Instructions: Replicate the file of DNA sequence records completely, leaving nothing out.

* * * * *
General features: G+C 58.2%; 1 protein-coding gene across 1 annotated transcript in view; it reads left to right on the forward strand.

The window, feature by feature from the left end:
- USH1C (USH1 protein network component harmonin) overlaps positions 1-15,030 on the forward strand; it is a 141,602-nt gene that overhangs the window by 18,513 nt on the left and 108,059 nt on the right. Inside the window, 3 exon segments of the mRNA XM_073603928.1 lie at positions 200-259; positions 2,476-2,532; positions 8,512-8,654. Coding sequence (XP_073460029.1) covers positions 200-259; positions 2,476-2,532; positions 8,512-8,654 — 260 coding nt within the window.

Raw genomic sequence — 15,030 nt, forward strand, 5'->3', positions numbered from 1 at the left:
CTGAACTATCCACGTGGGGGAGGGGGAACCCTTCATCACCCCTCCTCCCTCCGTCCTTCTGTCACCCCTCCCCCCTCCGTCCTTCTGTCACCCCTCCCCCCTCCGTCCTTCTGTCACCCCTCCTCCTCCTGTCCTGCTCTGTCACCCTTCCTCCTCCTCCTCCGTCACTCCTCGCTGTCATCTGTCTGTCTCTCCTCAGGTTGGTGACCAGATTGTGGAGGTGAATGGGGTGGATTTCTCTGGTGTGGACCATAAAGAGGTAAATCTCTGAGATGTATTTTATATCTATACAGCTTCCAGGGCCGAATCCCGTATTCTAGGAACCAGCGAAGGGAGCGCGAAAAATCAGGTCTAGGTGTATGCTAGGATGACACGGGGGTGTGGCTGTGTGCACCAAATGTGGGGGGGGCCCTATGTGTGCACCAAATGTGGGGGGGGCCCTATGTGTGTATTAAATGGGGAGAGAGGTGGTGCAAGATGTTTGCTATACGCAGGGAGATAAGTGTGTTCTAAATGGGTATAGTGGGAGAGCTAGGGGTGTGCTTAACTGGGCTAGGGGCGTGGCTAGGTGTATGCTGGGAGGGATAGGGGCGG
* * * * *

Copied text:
General features: G+C 58.2%; 1 protein-coding gene across 1 annotated transcript in view; it reads left to right on the forward strand.

The window, feature by feature from the left end:
- USH1C (USH1 protein network component harmonin) overlaps positions 1-15,030 on the forward strand; it is a 141,602-nt gene that overhangs the window by 18,513 nt on the left and 108,059 nt on the right. Inside the window, 3 exon segments of the mRNA XM_073603928.1 lie at positions 200-259; positions 2,476-2,532; positions 8,512-8,654. Coding sequence (XP_073460029.1) covers positions 200-259; positions 2,476-2,532; positions 8,512-8,654 — 260 coding nt within the window.

Raw genomic sequence — 15,030 nt, forward strand, 5'->3', positions numbered from 1 at the left:
CTGAACTATCCACGTGGGGGAGGGGGAACCCTTCATCACCCCTCCTCCCTCCGTCCTTCTGTCACCCCTCCCCCCTCCGTCCTTCTGTCACCCCTCCCCCCTCCGTCCTTCTGTCACCCCTCCTCCTCCTGTCCTGCTCTGTCACCCTTCCTCCTCCTCCTCCGTCACTCCTCGCTGTCATCTGTCTGTCTCTCCTCAGGTTGGTGACCAGATTGTGGAGGTGAATGGGGTGGATTTCTCTGGTGTGGACCATAAAGAGGTAAATCTCTGAGATGTATTTTATATCTATACAGCTTCCAGGGCCGAATCCCGTATTCTAGGAACCAGCGAAGGGAGCGCGAAAAATCAGGTCTAGGTGTATGCTAGGATGACACGGGGGTGTGGCTGTGTGCACCAAATGTGGGGGGGGCCCTATGTGTGCACCAAATGTGGGGGGGGCCCTATGTGTGTATTAAATGGGGAGAGAGGTGGTGCAAGATGTTTGCTATACGCAGGGAGATAAGTGTGTTCTAAATGGGTATAGTGGGAGAGCTAGGGGTGTGCTTAACTGGGCTAGGGGCGTGGCTAGGTGTATGCTGGGAGGGATAGGGGCGG